Fact Check-Reports of 9,318 VAERS COVID-19 vaccine deaths do not prove causality

Posts are sharing numbers reported to the U.S. Vaccine Adverse Event Reporting System (VAERS) as deaths following COVID-19 vaccinations and claiming that it proves the vaccines have killed people. This is false. Anyone can submit a report into the system and the reports do not imply causality.

An example can be seen here , with the caption saying: “9,318 DEATHS reported to VAERS after vaccine.”

In a July 21, 2021 page update, the U.S. Centers for Disease Control and Prevention (CDC) said it had received 6,207 reports of people who had died after receiving a COVID vaccine between Dec. 14, 2020 and July 19, 2021 (here). But that came with clear caveats. On the same page, it says: “FDA requires healthcare providers to report any death after COVID-19 vaccination to VAERS, even if it’s unclear whether the vaccine was the cause.”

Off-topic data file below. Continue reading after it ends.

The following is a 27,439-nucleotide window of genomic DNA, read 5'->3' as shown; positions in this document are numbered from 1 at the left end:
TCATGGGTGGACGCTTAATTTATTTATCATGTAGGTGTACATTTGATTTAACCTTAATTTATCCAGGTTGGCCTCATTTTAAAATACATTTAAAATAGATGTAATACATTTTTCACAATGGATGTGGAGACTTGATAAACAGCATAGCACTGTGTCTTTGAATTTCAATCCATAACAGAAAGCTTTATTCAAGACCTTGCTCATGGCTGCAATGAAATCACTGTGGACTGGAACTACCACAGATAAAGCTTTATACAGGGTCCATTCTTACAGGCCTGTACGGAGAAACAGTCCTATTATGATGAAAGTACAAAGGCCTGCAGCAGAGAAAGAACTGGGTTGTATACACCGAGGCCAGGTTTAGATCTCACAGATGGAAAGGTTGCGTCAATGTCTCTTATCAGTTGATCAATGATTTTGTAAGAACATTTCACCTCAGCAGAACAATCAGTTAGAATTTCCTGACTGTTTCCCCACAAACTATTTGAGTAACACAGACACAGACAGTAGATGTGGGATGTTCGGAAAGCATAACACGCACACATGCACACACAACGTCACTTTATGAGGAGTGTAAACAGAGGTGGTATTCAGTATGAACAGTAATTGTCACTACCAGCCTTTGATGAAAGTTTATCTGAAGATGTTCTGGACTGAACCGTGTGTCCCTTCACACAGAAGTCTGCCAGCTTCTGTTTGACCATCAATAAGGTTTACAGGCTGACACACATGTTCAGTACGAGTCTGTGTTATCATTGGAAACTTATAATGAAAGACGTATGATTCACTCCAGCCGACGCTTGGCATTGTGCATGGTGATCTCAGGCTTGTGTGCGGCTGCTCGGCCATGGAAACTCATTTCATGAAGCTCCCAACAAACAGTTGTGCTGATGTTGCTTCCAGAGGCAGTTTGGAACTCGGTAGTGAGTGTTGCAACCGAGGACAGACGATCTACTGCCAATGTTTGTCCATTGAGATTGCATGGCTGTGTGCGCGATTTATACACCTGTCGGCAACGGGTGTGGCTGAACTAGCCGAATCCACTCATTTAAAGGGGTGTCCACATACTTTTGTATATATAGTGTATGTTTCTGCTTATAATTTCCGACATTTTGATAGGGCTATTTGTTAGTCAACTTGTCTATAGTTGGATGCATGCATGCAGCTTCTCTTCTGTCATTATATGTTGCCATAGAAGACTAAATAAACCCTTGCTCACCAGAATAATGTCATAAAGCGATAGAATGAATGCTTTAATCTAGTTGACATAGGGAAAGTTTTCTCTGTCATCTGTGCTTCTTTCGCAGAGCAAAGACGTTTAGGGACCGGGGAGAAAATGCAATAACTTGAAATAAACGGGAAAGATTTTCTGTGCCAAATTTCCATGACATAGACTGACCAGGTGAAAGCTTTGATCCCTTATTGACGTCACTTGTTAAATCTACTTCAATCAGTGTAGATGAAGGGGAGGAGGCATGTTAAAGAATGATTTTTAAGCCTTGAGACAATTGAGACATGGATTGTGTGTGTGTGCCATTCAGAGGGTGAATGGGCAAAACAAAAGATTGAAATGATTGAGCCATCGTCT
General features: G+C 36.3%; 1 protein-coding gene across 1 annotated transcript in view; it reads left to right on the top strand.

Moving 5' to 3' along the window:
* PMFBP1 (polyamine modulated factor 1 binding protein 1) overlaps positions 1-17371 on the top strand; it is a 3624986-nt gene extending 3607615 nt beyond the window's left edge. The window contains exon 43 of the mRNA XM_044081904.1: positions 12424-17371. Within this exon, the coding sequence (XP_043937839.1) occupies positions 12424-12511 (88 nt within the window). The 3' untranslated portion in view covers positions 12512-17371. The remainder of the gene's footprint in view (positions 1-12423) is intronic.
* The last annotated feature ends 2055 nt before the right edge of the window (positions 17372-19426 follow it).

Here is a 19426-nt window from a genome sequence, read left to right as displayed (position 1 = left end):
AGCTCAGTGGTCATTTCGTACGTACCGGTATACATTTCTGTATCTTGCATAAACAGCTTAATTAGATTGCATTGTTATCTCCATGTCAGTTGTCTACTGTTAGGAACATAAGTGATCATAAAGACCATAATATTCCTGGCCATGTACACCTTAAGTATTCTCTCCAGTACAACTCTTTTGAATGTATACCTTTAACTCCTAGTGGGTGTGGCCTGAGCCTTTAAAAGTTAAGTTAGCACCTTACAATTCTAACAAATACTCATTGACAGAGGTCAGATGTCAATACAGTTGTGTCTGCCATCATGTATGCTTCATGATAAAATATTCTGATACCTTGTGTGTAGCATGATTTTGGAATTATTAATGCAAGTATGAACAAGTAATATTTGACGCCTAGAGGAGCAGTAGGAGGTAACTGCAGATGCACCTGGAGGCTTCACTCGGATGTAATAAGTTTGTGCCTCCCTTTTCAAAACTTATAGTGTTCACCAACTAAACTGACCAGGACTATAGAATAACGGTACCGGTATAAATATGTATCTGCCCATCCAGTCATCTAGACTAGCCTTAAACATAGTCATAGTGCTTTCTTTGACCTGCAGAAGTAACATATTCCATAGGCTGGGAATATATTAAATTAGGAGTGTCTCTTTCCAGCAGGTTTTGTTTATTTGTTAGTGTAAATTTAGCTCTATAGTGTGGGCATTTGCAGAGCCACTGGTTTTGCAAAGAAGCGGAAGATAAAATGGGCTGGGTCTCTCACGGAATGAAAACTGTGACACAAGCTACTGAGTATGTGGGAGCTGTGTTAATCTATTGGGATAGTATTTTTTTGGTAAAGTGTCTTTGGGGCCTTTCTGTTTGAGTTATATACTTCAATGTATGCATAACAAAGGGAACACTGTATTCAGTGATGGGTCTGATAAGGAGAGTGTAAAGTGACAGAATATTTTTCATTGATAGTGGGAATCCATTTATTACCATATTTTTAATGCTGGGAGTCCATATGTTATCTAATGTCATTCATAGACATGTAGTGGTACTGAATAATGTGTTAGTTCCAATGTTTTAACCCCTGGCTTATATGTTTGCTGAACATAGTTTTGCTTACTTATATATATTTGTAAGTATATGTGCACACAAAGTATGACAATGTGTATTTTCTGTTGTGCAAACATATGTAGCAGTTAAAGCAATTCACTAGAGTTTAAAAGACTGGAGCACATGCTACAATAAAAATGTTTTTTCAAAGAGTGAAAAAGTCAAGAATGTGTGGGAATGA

Anyone can report events to VAERS ( and a disclaimer on the CDC’s website says: “The reports may contain information that is incomplete, inaccurate, coincidental, or unverifiable” (here). When downloading the data, users are presented with a further disclaimer that the data do not include information from investigations into reported cases. The disclaimer also says, “the inclusion of events in VAERS data does not imply causality” (here).

Reuters explored this lack of causality in other fact check articles visible here , here and here .


Missing context. Reports submitted to the U.S. Vaccine Adverse Event Reporting System (VAERS) for adverse events and deaths following the COVID-19 vaccine do not imply causation. Anyone can submit reports and the reports are not verified.

This article was produced by the Reuters Fact Check team. Read more about our fact-checking work  here  .